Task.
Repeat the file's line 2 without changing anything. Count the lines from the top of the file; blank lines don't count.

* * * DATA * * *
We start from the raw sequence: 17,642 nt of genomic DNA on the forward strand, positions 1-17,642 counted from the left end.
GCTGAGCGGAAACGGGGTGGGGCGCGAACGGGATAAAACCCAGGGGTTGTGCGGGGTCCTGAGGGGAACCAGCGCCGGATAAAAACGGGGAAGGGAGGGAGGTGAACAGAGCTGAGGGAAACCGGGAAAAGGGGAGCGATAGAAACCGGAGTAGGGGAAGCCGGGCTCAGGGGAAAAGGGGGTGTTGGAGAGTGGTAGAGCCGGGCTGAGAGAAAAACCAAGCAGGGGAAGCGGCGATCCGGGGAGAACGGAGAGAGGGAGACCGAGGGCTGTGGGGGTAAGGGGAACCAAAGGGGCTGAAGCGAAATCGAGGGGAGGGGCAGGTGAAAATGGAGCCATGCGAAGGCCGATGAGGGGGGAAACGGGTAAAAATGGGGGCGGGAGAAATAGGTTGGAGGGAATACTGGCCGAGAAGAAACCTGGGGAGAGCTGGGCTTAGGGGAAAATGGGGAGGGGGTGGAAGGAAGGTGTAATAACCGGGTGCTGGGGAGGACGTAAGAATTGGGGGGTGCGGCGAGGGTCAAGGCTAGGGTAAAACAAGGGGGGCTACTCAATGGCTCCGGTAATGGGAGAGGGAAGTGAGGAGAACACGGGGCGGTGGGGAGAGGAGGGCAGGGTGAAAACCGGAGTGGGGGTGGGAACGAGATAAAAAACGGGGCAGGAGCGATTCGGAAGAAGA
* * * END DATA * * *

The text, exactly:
GCTGAGCGGAAACGGGGTGGGGCGCGAACGGGATAAAACCCAGGGGTTGTGCGGGGTCCTGAGGGGAACCAGCGCCGGATAAAAACGGGGAAGGGAGGGAGGTGAACAGAGCTGAGGGAAACCGGGAAAAGGGGAGCGATAGAAACCGGAGTAGGGGAAGCCGGGCTCAGGGGAAAAGGGGGTGTTGGAGAGTGGTAGAGCCGGGCTGAGAGAAAAACCAAGCAGGGGAAGCGGCGATCCGGGGAGAACGGAGAGAGGGAGACCGAGGGCTGTGGGGGTAAGGGGAACCAAAGGGGCTGAAGCGAAATCGAGGGGAGGGGCAGGTGAAAATGGAGCCATGCGAAGGCCGATGAGGGGGGAAACGGGTAAAAATGGGGGCGGGAGAAATAGGTTGGAGGGAATACTGGCCGAGAAGAAACCTGGGGAGAGCTGGGCTTAGGGGAAAATGGGGAGGGGGTGGAAGGAAGGTGTAATAACCGGGTGCTGGGGAGGACGTAAGAATTGGGGGGTGCGGCGAGGGTCAAGGCTAGGGTAAAACAAGGGGGGCTACTCAATGGCTCCGGTAATGGGAGAGGGAAGTGAGGAGAACACGGGGCGGTGGGGAGAGGAGGGCAGGGTGAAAACCGGAGTGGGGGTGGGAACGAGATAAAAAACGGGGCAGGAGCGATTCGGAAGAAGA